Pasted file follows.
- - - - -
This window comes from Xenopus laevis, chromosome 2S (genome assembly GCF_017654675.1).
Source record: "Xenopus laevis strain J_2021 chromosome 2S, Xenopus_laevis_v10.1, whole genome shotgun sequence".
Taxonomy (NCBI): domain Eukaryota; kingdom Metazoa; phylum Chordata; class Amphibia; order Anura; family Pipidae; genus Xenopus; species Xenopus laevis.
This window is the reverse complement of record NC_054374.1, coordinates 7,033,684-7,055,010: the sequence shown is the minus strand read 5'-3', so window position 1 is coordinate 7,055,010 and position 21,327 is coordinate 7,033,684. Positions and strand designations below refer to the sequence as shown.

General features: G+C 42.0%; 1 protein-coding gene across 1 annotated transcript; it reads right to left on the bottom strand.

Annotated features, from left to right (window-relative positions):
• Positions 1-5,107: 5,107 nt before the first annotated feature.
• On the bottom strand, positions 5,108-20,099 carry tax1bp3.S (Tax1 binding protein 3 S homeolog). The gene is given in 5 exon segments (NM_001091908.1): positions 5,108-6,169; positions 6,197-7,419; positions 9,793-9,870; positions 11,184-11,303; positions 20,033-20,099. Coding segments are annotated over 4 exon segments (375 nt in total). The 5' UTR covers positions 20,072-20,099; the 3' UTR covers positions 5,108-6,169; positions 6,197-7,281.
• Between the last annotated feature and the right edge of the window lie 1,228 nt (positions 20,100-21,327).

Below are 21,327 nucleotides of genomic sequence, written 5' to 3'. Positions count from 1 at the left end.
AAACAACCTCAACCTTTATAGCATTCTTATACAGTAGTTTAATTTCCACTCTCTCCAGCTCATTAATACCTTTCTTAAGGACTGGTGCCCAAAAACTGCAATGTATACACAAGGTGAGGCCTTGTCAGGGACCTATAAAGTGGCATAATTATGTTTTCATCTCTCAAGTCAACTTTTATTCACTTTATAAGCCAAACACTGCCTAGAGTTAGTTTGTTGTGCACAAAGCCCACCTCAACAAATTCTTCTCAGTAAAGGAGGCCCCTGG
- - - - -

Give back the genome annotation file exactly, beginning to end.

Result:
This window comes from Xenopus laevis, chromosome 2S (genome assembly GCF_017654675.1).
Source record: "Xenopus laevis strain J_2021 chromosome 2S, Xenopus_laevis_v10.1, whole genome shotgun sequence".
Taxonomy (NCBI): domain Eukaryota; kingdom Metazoa; phylum Chordata; class Amphibia; order Anura; family Pipidae; genus Xenopus; species Xenopus laevis.
This window is the reverse complement of record NC_054374.1, coordinates 7,033,684-7,055,010: the sequence shown is the minus strand read 5'-3', so window position 1 is coordinate 7,055,010 and position 21,327 is coordinate 7,033,684. Positions and strand designations below refer to the sequence as shown.

General features: G+C 42.0%; 1 protein-coding gene across 1 annotated transcript; it reads right to left on the bottom strand.

Annotated features, from left to right (window-relative positions):
• Positions 1-5,107: 5,107 nt before the first annotated feature.
• On the bottom strand, positions 5,108-20,099 carry tax1bp3.S (Tax1 binding protein 3 S homeolog). The gene is given in 5 exon segments (NM_001091908.1): positions 5,108-6,169; positions 6,197-7,419; positions 9,793-9,870; positions 11,184-11,303; positions 20,033-20,099. Coding segments are annotated over 4 exon segments (375 nt in total). The 5' UTR covers positions 20,072-20,099; the 3' UTR covers positions 5,108-6,169; positions 6,197-7,281.
• Between the last annotated feature and the right edge of the window lie 1,228 nt (positions 20,100-21,327).

Below are 21,327 nucleotides of genomic sequence, written 5' to 3'. Positions count from 1 at the left end.
AAACAACCTCAACCTTTATAGCATTCTTATACAGTAGTTTAATTTCCACTCTCTCCAGCTCATTAATACCTTTCTTAAGGACTGGTGCCCAAAAACTGCAATGTATACACAAGGTGAGGCCTTGTCAGGGACCTATAAAGTGGCATAATTATGTTTTCATCTCTCAAGTCAACTTTTATTCACTTTATAAGCCAAACACTGCCTAGAGTTAGTTTGTTGTGCACAAAGCCCACCTCAACAAATTCTTCTCAGTAAAGGAGGCCCCTGG